Application of the LymphGen classification tool to 928 clinically and genetically-characterised cases of diffuse large B cell lymphoma (DLBCL).
Beer, Philip A
British journal of haematology
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Runge, H. F., Lacy, S., Barrans, S., Beer, P. A., Painter, D., Smith, A., Roman, E., et al. (2021). Application of the LymphGen classification tool to 928 clinically and genetically-characterised cases of diffuse large B cell lymphoma (DLBCL).. British journal of haematology, 192 (1), 216-220. https://doi.org/10.1111/bjh.17132
We recently published results of targeted sequencing applied to 928 unselected cases of DLBCL registered in the Haematological Malignancy Research Network (HMRN) registry (1). Clustering allowed us to resolve five genomic subtypes. These subtypes shared considerable overlap with those proposed in two independent genomic studies(2, 3), suggesting the potential to use genetics to stratify patients by both risk and biology. In the original studies, clustering techniques were applied to sample cohorts to reveal molecular substructure, but left open the challenge of how to classify an individual patient. This was addressed by the LymphGen classification tool (4). LymphGen assigns an individual case to one of six molecular subtypes. The tool accommodates data from exome or targeted sequencing, either with or without copy number variant (CNV) data. Separate gene expression data allows classification of a seventh, MYC-driven subtype defined by a double hit (DHL) or molecular high-grade (MHG) gene expression signature(5-7).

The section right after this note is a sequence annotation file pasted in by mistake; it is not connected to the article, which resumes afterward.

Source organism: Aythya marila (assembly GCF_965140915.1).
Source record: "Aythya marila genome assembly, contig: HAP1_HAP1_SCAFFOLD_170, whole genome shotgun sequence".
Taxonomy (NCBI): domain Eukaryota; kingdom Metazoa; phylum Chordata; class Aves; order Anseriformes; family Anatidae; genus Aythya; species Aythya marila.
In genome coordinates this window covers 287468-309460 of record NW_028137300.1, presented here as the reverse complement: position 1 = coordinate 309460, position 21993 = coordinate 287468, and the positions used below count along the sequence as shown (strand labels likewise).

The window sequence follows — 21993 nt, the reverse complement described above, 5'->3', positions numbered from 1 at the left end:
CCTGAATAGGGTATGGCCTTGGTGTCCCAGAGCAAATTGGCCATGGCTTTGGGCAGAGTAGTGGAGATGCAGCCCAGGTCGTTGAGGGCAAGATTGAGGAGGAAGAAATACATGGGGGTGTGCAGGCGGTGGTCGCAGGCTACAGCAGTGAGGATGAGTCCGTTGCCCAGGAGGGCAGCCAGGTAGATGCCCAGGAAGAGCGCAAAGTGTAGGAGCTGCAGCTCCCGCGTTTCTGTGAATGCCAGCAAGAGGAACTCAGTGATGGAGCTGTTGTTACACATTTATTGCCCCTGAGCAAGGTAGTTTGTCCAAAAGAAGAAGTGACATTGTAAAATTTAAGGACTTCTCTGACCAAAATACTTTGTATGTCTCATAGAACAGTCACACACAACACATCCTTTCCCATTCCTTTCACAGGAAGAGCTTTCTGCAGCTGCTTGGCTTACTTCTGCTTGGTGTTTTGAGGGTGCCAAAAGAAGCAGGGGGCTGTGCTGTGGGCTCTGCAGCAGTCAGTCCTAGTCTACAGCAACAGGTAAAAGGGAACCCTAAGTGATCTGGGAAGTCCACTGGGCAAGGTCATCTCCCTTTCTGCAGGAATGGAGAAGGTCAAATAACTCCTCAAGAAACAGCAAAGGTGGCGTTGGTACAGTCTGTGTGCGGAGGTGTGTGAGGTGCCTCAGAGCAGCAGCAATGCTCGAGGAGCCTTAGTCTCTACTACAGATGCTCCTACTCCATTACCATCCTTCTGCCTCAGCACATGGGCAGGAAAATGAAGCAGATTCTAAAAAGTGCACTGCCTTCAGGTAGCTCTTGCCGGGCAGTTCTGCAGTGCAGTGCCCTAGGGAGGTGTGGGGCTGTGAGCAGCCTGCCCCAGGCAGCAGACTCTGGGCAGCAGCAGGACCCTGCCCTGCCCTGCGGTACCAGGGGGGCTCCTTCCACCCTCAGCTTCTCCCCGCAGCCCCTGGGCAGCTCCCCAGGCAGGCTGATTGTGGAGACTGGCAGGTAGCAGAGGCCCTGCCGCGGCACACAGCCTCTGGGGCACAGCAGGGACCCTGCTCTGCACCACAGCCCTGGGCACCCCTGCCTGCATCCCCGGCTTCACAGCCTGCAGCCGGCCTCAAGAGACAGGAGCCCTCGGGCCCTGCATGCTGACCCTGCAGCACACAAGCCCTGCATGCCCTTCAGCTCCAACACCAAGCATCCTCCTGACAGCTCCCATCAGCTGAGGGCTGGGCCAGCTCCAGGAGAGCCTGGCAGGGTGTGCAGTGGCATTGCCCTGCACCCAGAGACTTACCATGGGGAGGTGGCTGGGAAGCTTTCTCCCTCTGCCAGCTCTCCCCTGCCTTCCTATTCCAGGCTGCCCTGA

Humans, Cyclophosphamide, Vincristine, Doxorubicin, Prednisone, Antineoplastic Combined Chemotherapy Protocols, Prognosis, Cluster Analysis, Mutation, Lymphoma, Large B-Cell, Diffuse, Transcriptome, Rituximab, Progression-Free Survival
HR was funded by a studentship from the Medical Research Council. DH was supported by a Clinician Scientist Fellowship from the Medical Research Council (MR/M008584/1). The Hodson laboratory receives core funding from Wellcome and MRC to the Wellcome-MRC Cambridge Stem Cell Institute and core funding from the CRUK Cambridge Cancer Centre. HMRN is supported by BCUK 15037 and CRUK 18362.
Medical Research Council (MR/M008584/1)
Medical Research Council (MC_PC_17230)
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External DOI: https://doi.org/10.1111/bjh.17132
This record's URL: https://www.repository.cam.ac.uk/handle/1810/310098
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